Here you can set properties of your actors:

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Create and edit dialogs:

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Define sounds and animations:

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Clicking the edit icon will bring up the appropriate editor:

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While selecting an animation will preview it in the scene:

GIF

 

Finally Verbs are the heart of your application:

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You can think of verbs an analogous to event handlers, and they can be applied at the world, scene or actor level.  There are also default verbs that will be fired if unhandled.  Think the generic “I don’t know how to use that” messages from adventure games from the past.

 

Let’s look at an example from the Scene, handling the Init verb which is fired when the scene is ready.

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This verb causes the sequence of actions shown at the bottom part of the above image to be fired when the scene init verb is called.  This causes the player to move, a dialog sequence, the player is scripted to drop an item, a state value is changed, etc.  You can create new elements by clicking the + icon:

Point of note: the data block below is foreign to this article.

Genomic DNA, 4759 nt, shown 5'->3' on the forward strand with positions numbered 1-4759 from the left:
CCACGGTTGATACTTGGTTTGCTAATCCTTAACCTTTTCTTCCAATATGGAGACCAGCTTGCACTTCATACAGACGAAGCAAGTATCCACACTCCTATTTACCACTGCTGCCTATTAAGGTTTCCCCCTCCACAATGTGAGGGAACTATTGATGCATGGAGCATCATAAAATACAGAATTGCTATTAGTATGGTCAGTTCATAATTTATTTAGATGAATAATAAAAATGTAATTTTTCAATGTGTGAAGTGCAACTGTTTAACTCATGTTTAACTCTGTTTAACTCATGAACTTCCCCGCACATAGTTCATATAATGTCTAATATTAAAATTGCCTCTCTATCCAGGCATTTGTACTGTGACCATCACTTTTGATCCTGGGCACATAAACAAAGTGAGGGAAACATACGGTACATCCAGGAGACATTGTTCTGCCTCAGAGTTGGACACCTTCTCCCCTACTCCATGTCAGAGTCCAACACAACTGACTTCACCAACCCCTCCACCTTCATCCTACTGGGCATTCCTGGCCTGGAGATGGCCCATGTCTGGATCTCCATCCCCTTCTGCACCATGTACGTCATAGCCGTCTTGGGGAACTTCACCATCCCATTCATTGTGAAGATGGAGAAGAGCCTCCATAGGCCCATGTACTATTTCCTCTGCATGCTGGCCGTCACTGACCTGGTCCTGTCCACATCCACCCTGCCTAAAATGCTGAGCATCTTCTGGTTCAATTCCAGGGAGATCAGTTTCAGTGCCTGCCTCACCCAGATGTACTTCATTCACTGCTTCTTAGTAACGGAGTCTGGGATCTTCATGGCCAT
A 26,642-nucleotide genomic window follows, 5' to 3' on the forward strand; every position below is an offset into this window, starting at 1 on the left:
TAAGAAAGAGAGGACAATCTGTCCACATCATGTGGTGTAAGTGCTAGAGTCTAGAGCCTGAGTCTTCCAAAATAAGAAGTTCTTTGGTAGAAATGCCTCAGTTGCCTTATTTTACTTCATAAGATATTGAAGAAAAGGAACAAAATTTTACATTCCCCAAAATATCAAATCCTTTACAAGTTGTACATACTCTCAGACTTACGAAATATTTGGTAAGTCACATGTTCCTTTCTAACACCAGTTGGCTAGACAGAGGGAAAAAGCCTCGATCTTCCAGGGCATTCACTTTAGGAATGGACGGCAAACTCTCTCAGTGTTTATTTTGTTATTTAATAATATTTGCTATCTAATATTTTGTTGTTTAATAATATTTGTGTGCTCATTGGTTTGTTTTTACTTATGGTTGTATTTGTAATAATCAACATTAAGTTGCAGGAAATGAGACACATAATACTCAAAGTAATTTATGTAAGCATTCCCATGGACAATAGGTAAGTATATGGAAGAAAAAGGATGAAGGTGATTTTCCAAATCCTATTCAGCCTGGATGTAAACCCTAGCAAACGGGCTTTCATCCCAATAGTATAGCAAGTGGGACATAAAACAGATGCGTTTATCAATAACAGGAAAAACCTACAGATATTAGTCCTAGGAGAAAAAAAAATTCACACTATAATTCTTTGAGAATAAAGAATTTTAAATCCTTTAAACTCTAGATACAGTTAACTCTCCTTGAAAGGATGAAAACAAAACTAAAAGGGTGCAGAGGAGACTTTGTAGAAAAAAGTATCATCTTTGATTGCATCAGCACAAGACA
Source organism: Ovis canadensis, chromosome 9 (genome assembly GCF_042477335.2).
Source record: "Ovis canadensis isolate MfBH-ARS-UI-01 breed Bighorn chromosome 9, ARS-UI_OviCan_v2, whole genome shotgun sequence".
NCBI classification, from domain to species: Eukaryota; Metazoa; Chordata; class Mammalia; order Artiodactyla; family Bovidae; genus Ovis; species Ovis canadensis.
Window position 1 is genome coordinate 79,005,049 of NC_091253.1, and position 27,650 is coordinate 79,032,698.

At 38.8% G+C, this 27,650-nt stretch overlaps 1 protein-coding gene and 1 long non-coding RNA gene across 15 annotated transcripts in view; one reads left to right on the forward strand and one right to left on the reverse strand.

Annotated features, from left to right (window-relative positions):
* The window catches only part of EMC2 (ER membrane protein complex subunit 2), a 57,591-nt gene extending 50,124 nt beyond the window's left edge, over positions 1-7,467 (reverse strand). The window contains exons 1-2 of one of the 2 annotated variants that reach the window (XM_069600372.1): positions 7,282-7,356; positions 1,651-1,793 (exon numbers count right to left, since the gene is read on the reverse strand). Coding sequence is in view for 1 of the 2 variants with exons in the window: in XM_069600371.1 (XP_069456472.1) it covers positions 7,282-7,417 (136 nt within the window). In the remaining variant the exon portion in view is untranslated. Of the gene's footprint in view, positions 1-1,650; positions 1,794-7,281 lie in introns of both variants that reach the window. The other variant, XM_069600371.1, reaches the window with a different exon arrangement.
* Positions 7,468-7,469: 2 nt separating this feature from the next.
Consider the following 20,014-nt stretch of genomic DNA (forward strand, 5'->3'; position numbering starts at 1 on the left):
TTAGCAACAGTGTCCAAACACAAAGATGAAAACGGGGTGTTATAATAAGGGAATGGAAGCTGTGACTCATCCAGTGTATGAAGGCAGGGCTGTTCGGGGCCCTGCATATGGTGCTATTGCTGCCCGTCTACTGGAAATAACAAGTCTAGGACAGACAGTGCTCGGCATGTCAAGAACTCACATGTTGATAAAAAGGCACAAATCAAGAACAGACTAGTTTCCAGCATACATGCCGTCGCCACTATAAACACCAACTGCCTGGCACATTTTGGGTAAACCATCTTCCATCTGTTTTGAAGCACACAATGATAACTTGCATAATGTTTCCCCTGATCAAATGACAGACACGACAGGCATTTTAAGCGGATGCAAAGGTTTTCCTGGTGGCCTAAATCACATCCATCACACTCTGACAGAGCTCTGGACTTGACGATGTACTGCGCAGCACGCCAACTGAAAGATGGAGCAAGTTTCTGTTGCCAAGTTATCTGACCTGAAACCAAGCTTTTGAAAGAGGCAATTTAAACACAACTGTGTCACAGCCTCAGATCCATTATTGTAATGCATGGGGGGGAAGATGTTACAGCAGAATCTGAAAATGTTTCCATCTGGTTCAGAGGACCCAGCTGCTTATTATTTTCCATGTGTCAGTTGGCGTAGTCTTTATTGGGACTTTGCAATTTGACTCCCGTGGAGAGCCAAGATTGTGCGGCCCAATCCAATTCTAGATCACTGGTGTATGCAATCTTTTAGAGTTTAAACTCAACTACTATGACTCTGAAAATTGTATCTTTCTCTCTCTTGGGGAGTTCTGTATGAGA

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And filling out the resulting form.  Each element has a different form associated with it.  Here for example is the result of the Say element:

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Once complete simply click the play or package button:

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Play launches the standard loader:

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This screen can obviously be customized to each individual game.  While package brings up a form enabling you to build your game for a variety of platforms:

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And that essentially is it.

 

Help and Community